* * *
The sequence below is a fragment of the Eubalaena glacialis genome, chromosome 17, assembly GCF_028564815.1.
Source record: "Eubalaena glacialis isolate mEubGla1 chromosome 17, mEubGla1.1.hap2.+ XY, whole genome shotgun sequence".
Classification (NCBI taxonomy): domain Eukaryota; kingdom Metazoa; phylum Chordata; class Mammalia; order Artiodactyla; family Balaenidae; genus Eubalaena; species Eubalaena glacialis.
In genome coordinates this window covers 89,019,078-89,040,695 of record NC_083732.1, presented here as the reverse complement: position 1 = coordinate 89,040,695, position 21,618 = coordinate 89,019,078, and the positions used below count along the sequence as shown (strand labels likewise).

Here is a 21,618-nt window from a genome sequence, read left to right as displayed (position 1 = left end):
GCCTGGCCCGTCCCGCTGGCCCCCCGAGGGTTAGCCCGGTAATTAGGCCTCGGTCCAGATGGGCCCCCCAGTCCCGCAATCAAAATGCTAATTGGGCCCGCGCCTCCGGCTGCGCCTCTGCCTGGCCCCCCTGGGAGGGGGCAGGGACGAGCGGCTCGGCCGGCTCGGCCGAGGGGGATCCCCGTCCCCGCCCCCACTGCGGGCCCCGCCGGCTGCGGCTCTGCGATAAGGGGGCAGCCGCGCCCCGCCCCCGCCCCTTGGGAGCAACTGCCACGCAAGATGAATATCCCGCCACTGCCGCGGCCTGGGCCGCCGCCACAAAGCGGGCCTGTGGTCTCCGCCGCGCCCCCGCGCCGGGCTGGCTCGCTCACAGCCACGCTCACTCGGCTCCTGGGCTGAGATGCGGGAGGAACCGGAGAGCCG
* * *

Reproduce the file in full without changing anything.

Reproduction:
The sequence below is a fragment of the Eubalaena glacialis genome, chromosome 17, assembly GCF_028564815.1.
Source record: "Eubalaena glacialis isolate mEubGla1 chromosome 17, mEubGla1.1.hap2.+ XY, whole genome shotgun sequence".
Classification (NCBI taxonomy): domain Eukaryota; kingdom Metazoa; phylum Chordata; class Mammalia; order Artiodactyla; family Balaenidae; genus Eubalaena; species Eubalaena glacialis.
In genome coordinates this window covers 89,019,078-89,040,695 of record NC_083732.1, presented here as the reverse complement: position 1 = coordinate 89,040,695, position 21,618 = coordinate 89,019,078, and the positions used below count along the sequence as shown (strand labels likewise).

Here is a 21,618-nt window from a genome sequence, read left to right as displayed (position 1 = left end):
GCCTGGCCCGTCCCGCTGGCCCCCCGAGGGTTAGCCCGGTAATTAGGCCTCGGTCCAGATGGGCCCCCCAGTCCCGCAATCAAAATGCTAATTGGGCCCGCGCCTCCGGCTGCGCCTCTGCCTGGCCCCCCTGGGAGGGGGCAGGGACGAGCGGCTCGGCCGGCTCGGCCGAGGGGGATCCCCGTCCCCGCCCCCACTGCGGGCCCCGCCGGCTGCGGCTCTGCGATAAGGGGGCAGCCGCGCCCCGCCCCCGCCCCTTGGGAGCAACTGCCACGCAAGATGAATATCCCGCCACTGCCGCGGCCTGGGCCGCCGCCACAAAGCGGGCCTGTGGTCTCCGCCGCGCCCCCGCGCCGGGCTGGCTCGCTCACAGCCACGCTCACTCGGCTCCTGGGCTGAGATGCGGGAGGAACCGGAGAGCCG